Before you can do bad things to people with a clear conscience, you must dehumanise them. In Big Tech designers and developers can build systems that track, profile, and exploit people then go home to hug their kids because they’re not people to them, they’re “users” and “data.”

@bob @aral in IT in general we need more humanising language use.

In reaction to an article pleading for HX (Human Experience) instead of #UX I added the non-manipulative term Behaviour Encouragement Design which must be entirely transparent to people using the software.

And I coined Real Life Experience design. Shouldn't software support us IRL first and foremost? As unobtrusive as possible?

Biggest sins are #DeceptionPatterns and #surveillancecapitalism of course.

@bob @aral
I don't understand such people at all.
my acquintant: Congratulate me, I just got a job in Microsotf (Google, Apple)! You imagine?
me: So you in the Gestapo now?
This is where the acquaintance ends.

#Heise really writes like this : "In future, the #information scientist will need three things if he wants to make a career: a Dr. title, a hunger for power and ruthlessness, says Dr. Reinhard Scharff". (sic!)

Such #people urgently need psychological help and not an #editor and.#pizzaflat!

@aral I am coming to realise they are not necessarily “bad” humans doing evil things. There are circumstances that blinds people into acting this way. We must focus on circumstances rather than people themselves.


> Before you can do bad things to people with a clear conscience

I can do bad things to people with all kinds of conscience. It's important to treat everyone equally. ☝️

not to flog a dead horse, but if there is one dehumanising term i loathe it's "consumer" in the place of "customer"

i most especially despise the term when i hear it in the mouth of tech reviewers who rather than stand alongside their audience - empowering them in purchasing decisions - refer to themselves as such, and thus join the ranks of gape-mawed automaton swallowing great buckets of unfit-for-purpose swill doled out by corporate

... and don't even get me started on 'product'

#ConsumeProduct #GetExcitedForNextProduct

@aral Software developers/designers at Big Tech: "I don't let my kids use their phones after 7pm."

@aral related, I was just going through some corporate anti-harassment training, where HR claiming to care about people's well-being still calls them "employees" and sets them being "productive" as the sole point of the exercise.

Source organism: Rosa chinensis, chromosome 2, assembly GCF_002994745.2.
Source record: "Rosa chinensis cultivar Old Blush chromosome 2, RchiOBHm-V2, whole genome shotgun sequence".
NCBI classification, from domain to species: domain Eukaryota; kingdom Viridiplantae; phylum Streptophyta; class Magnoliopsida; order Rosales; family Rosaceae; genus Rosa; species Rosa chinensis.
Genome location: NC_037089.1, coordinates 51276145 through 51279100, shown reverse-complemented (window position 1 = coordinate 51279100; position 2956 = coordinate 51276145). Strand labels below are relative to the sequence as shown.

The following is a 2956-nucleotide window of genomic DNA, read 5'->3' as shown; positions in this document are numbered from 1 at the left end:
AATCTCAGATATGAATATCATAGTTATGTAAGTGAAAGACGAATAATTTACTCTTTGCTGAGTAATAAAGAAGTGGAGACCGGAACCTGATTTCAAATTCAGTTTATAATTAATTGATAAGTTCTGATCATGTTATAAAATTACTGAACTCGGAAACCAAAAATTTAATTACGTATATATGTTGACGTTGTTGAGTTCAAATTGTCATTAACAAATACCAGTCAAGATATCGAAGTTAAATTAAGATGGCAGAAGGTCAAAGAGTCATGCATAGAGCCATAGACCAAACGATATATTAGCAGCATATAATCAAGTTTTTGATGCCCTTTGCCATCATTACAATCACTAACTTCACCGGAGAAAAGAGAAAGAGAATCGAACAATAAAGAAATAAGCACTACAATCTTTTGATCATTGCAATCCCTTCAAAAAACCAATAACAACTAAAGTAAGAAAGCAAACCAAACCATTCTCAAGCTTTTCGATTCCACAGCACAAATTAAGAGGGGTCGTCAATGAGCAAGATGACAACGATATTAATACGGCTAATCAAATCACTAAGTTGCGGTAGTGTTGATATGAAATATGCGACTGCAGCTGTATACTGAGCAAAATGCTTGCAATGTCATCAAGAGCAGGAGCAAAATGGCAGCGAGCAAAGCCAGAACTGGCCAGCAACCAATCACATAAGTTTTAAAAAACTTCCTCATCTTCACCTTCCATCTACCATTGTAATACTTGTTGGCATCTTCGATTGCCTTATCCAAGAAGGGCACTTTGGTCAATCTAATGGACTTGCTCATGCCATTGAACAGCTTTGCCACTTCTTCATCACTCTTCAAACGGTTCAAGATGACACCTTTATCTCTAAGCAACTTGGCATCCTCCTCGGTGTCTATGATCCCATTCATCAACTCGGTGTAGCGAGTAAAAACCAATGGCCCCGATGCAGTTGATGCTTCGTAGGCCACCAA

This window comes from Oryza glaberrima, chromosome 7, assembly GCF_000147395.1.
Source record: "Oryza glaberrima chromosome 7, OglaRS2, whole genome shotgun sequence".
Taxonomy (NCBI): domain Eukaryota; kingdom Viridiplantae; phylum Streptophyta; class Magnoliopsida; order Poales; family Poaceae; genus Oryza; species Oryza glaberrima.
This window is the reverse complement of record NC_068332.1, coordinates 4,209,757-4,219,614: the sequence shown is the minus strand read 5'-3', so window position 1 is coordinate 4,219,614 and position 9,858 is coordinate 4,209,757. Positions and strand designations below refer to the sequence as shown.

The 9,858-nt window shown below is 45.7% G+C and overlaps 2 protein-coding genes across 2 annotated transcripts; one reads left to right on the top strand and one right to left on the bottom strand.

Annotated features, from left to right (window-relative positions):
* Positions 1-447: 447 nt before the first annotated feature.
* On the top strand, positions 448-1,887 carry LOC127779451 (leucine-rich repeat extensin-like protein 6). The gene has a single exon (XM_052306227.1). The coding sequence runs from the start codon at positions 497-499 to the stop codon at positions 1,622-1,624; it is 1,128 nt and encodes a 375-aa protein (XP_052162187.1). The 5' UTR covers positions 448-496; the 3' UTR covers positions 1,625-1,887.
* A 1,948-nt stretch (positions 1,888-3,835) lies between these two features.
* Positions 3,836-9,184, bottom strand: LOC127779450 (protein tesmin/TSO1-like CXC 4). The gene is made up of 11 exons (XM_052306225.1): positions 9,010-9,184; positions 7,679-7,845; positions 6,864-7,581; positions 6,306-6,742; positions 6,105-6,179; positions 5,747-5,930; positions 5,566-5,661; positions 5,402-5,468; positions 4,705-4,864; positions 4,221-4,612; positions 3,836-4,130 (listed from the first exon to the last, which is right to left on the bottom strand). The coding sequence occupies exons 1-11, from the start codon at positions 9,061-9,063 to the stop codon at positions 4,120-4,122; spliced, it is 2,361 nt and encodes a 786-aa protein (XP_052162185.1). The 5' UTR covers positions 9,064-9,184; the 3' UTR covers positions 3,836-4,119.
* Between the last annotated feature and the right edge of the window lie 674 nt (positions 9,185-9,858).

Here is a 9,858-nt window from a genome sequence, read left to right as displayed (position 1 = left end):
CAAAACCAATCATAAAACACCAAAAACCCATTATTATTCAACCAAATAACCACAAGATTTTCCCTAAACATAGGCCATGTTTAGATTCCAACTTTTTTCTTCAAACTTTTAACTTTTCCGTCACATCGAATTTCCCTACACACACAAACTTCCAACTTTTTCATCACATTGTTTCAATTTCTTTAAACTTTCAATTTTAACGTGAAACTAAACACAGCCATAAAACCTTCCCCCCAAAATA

@aral I've been thinking about this a bit, it's a nice soundbite to say "only tech and drug dealers use the word users"... but then what do we call the people that use ethical services, like for example Mastodon?

@aral "there are now 2 million mastodon people"

I'm sorry, users are people who use something, it's a descriptive term and while I don't like the passive nature of the word we should have another descriptive word if we are to avoid using that one...

@Matter “there are now 2 million people who use Mastodon.” They’re not Mastodon people any more than they’re Mastodon users. Their use of Mastodon doesn’t define them. They’re human beings who use Mastodon.

Given the choice between "I am a member of a community" and "I am a user of a community", I prefer the first one. The short-hand version "I am a member" and "I am a user", I prefer the first one. Member works well in the third person singular and plural too.
I am not sure if this is relevant, but I think Mathsemantics - or numbers with meaning, may inform the discussion.

"Member", "User", "Person" and "People" are all countable, but not in the same way. We usually only count a person once to know how many people are in the set. When we say "there are now 2 million people who use Mastodon", the set is unambiguous { Haakon, Aral, etc } are in there only once, their presence in the people-set is unique and there are 2 million unique persons in it.

"Member" and "User" are different.

If you say "there are now 2 million users", there is no way of telling if these users really are only the persons Haakon and Aral with a million user accounts each. Double accounts for the same person, or more sinister - fake accounts - are prolific on most online services.

I do not know Mastodon well enough to say the number of member or user accounts agree in number with the number of human beings on the service. My guess is you will find a difference between number of accounts and actual humans somewhere between 5% to 15%.
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